Does Self-Efficacy Matter?: Examining Online Transaction Self-Efficacy and General Self-Efficacy in B2C E-Commerce

Does Self-Efficacy Matter?: Examining Online Transaction Self-Efficacy and General Self-Efficacy in B2C E-Commerce

Young Hoon Kim (Rutgers University, USA) and Dan J. Kim (University of Houston Clear Lake, USA)
Copyright: © 2011 |Pages: 30
DOI: 10.4018/978-1-60960-577-3.ch002
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Abstract

In this study, we propose a research model examining how self-efficacy affects consumer trust in web vendors, and how self-efficacy and consumer trust influence online consumers’ intentions to purchase from a certain web vendor. In particular, we separate the concept of self-efficacy into two types, general self-efficacy and domain-specific self-efficacy (i.e., online transaction self-efficacy), and we examine whether they play different roles as antecedents of trust in the realm of B2C e-commerce. The results show that online transaction self-efficacy plays an important role in consumer’s trust building while general self-efficacy does not. Online transaction self-efficacy is also an important determinant of perceived risk and a consumer’s intention to purchase. Although general self-efficacy does not play the same role as online self-efficacy, it is a key determinant of domain-specific self-efficacy (i.e., online transaction self-efficacy). This study provides a focused picture of trust-building and reinforcement of purchase intention in e-commerce, from the separated angle of self-efficacy. Theoretical and practical contributions are discussed.
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Introduction

Trust in online transactions (e-trust) is crucial to the success of e-commerce. Lack of trust is the main barrier to online transactions (Cole, 1998; Jarvenpaa & Tractinsky, 1999; Reichheld & Schefter, 2000; Rose, Khoo, & Straub, 1999). Since consumers tend to consider online transactions to be potentially risky and uncertainty-involving processes, e-trust has become an important issue in business-to-customer (B2C) electronic commerce. Previous studies have shown that trust is the most significant factor in the process of e-commerce (Doney & Cannon, 1997; Gefen, 2002). Trust was considered a key factor in the most effective uncertainty reduction mechanism (Gefen, 2000; Hart & Saunders, 1997). Trust had a significant effect on willingness to engage in transactions (Bhattacherjee, 2002) and purchase (Gefen). The direct effect of trust on purchase intention and behavior was proven theoretically and even empirically. The direct effect of trust on purchase intention (or behavior) can be thought of as a necessary condition of an uncertainty reduction mechanism. Jarvenpaa, Tractinsky and Vitale (2000) suggested that trust antecedes perceptions of risk, which ultimately affects willingness to buy (trust → risk perception (and attitude) → willingness to buy).

Although previous studies have taken for granted trust as an influential factor, it is becoming clearer that understanding trust itself still requires more effort. Seminal efforts have attempted to define trust in organizational and electronic commerce (Mayer, Davis, & Schoorman, 1995; 1995; McKnight & Chervany, 2002; McKnight, Choudhury, & Kacmar, 2002). Nonetheless, trust has yet to be defined adequately in the context of online transactions. The present study starts from the authors’ reflection that trust requires comprehensive reconceptualizing within e-commerce settings, because an unexplored domain still remains, which we believe is associated strongly with the whole process of trust building.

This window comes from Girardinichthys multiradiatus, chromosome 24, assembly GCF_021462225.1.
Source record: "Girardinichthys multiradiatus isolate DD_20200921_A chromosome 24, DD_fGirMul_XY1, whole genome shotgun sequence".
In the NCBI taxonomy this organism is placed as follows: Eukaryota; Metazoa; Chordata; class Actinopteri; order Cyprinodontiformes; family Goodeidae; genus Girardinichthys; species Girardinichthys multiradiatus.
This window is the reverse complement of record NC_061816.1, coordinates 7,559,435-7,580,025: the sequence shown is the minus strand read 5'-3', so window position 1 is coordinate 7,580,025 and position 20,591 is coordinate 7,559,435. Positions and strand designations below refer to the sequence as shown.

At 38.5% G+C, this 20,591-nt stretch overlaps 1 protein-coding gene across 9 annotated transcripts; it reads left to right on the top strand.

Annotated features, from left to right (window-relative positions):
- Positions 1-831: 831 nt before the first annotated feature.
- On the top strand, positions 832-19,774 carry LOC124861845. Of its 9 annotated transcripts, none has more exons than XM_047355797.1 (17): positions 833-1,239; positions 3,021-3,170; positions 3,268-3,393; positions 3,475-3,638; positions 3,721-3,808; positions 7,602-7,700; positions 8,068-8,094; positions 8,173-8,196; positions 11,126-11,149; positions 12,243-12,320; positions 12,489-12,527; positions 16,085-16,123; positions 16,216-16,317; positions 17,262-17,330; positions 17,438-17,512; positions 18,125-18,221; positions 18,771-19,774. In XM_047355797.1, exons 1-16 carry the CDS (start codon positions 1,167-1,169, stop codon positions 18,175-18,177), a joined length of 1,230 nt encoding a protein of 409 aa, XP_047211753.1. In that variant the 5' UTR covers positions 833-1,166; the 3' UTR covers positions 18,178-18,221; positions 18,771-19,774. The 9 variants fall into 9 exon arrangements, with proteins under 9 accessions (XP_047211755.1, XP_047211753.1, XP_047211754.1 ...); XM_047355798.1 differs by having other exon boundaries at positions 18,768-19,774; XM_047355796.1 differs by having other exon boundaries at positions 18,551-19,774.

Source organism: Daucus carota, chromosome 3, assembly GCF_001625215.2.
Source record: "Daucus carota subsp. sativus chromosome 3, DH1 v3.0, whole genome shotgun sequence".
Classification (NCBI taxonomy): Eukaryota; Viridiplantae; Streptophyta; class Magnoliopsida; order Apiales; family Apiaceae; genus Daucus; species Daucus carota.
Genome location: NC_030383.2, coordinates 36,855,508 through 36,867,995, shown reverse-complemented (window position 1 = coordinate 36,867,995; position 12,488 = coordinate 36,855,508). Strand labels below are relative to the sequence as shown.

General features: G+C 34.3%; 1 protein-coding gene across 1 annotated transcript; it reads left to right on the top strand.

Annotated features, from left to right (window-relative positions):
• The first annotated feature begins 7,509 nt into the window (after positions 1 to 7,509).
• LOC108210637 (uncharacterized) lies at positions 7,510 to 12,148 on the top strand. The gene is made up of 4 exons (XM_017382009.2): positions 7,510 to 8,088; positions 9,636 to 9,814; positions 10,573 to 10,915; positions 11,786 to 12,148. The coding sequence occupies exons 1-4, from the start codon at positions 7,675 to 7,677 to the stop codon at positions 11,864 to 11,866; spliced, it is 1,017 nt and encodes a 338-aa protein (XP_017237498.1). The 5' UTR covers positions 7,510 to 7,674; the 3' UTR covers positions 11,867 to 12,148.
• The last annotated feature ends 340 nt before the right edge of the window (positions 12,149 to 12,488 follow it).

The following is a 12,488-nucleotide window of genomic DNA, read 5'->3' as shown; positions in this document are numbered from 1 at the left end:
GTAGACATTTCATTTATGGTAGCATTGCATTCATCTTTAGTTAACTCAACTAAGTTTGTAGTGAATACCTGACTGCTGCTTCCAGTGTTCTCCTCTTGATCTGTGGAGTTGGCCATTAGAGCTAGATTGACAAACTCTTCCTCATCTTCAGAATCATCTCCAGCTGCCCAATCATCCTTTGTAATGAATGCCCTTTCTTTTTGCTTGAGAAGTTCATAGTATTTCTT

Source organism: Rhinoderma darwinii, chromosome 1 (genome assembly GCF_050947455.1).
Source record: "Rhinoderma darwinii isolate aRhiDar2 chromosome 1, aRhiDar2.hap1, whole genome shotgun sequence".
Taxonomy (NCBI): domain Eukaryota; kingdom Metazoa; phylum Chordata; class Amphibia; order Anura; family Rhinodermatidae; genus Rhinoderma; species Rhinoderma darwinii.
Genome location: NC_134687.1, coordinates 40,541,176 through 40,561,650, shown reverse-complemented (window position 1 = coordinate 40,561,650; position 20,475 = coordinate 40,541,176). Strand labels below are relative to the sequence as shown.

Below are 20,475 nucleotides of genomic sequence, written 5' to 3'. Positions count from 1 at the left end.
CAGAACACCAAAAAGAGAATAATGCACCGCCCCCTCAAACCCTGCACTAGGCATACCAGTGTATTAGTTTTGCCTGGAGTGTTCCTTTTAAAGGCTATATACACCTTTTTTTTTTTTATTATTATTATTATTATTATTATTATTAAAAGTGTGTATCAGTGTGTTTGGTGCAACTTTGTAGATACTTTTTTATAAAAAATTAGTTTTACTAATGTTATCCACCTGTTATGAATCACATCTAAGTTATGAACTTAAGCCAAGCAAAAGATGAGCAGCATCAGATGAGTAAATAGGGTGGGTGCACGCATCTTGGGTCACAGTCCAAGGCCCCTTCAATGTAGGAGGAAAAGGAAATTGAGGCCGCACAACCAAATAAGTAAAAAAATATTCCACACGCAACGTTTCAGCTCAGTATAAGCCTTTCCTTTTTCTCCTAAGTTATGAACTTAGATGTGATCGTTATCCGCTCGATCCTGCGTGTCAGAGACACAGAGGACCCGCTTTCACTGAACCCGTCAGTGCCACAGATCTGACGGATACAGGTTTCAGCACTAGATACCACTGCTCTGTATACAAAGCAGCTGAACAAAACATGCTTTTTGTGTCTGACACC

The main part of our reflection on existing literature is that previous research on e-trust tends to take a trustee-centered approach, that is, it mainly focuses on the attributes of online vendors by virtue of viewing trust as “belief in an attribute of the trustee” (McKnight et al., 2002) or “willingness to believe the trustee” (Fung & Lee, 1999; McKnight et al.). Most definitions of e-trust are focused on a trustor’s subjective belief of a trustee, that is, an online consumer’s judgment and assessment of an online vendor with whom he or she interacts in a particular transaction (Bhattacharya, Devinney, & Pillutla, 1998; Gambetta, 1998; McKnight & Chervany, 2002). However, uncertainty reduction and trust building are an individual’s perceptional process, and are influenced not only by an individual’s judgment of others’ attributes (i.e., ability, benevolence and integrity) but also by an individual’s judgment of his or her ability to render matters satisfactory. Nevertheless, existing trust studies have tended to take for granted the notion that trust can be viewed from a trustee-centered perspective. Again we emphasize that a trustee-centered perspective is characterized by an individual’s perception of a trustee’s attributes that are fundamental to reliable and trustworthy transactions. Given that few trust studies have been done from the viewpoint of the characteristics of the trustor (i.e., online customer), this study attempts to shift focus from a trustee-centered perspective to that of a trustor attribute-centered approach, by highlighting self-efficacy in B2C e-commerce. A perspective that differentiates a trustor-centered and trustee-centered notion of trust is based on the seminal work of Mayer et al. (1995) that differentiates characteristics of trustors and trustees. In shifting the focus of trust in e-commerce, therefore, this study argues that an individual’s beliefs in his or her abilities and competence should play a significant role in trust-building and uncertainty reduction. Such judgments of one’s capability are conceptualized as self-efficacy, and show how a trustor judges his or her ability to deal with issues and problems in particular transactions.

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